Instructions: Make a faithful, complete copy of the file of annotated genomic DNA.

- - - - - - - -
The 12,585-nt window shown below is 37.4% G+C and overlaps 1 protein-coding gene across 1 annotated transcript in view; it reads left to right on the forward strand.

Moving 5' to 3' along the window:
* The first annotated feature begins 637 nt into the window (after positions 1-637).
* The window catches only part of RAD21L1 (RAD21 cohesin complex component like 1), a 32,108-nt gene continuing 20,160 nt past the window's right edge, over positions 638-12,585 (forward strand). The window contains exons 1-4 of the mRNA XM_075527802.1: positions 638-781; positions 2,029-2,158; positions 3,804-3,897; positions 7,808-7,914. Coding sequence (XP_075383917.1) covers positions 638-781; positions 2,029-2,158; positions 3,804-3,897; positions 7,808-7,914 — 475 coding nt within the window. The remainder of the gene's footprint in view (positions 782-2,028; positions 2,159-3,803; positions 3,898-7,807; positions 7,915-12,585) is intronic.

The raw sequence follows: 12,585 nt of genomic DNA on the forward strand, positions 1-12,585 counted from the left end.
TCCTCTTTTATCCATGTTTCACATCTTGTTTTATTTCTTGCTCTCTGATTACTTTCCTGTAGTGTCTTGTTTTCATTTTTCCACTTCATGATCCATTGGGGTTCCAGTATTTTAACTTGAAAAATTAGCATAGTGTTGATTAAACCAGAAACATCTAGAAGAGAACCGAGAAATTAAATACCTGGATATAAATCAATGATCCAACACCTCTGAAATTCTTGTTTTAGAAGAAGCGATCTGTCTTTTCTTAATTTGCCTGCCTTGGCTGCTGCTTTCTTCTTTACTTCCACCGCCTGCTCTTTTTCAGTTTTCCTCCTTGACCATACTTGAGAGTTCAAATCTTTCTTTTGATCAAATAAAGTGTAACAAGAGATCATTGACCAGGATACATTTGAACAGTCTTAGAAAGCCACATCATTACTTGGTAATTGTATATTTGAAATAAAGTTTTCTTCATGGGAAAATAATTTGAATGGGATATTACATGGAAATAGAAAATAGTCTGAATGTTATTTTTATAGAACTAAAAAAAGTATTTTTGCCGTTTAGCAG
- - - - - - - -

The 12,585-nt window shown below is 37.4% G+C and overlaps 1 protein-coding gene across 1 annotated transcript in view; it reads left to right on the forward strand.

Moving 5' to 3' along the window:
* The first annotated feature begins 637 nt into the window (after positions 1-637).
* The window catches only part of RAD21L1 (RAD21 cohesin complex component like 1), a 32,108-nt gene continuing 20,160 nt past the window's right edge, over positions 638-12,585 (forward strand). The window contains exons 1-4 of the mRNA XM_075527802.1: positions 638-781; positions 2,029-2,158; positions 3,804-3,897; positions 7,808-7,914. Coding sequence (XP_075383917.1) covers positions 638-781; positions 2,029-2,158; positions 3,804-3,897; positions 7,808-7,914 — 475 coding nt within the window. The remainder of the gene's footprint in view (positions 782-2,028; positions 2,159-3,803; positions 3,898-7,807; positions 7,915-12,585) is intronic.

The raw sequence follows: 12,585 nt of genomic DNA on the forward strand, positions 1-12,585 counted from the left end.
TCCTCTTTTATCCATGTTTCACATCTTGTTTTATTTCTTGCTCTCTGATTACTTTCCTGTAGTGTCTTGTTTTCATTTTTCCACTTCATGATCCATTGGGGTTCCAGTATTTTAACTTGAAAAATTAGCATAGTGTTGATTAAACCAGAAACATCTAGAAGAGAACCGAGAAATTAAATACCTGGATATAAATCAATGATCCAACACCTCTGAAATTCTTGTTTTAGAAGAAGCGATCTGTCTTTTCTTAATTTGCCTGCCTTGGCTGCTGCTTTCTTCTTTACTTCCACCGCCTGCTCTTTTTCAGTTTTCCTCCTTGACCATACTTGAGAGTTCAAATCTTTCTTTTGATCAAATAAAGTGTAACAAGAGATCATTGACCAGGATACATTTGAACAGTCTTAGAAAGCCACATCATTACTTGGTAATTGTATATTTGAAATAAAGTTTTCTTCATGGGAAAATAATTTGAATGGGATATTACATGGAAATAGAAAATAGTCTGAATGTTATTTTTATAGAACTAAAAAAAGTATTTTTGCCGTTTAGCAG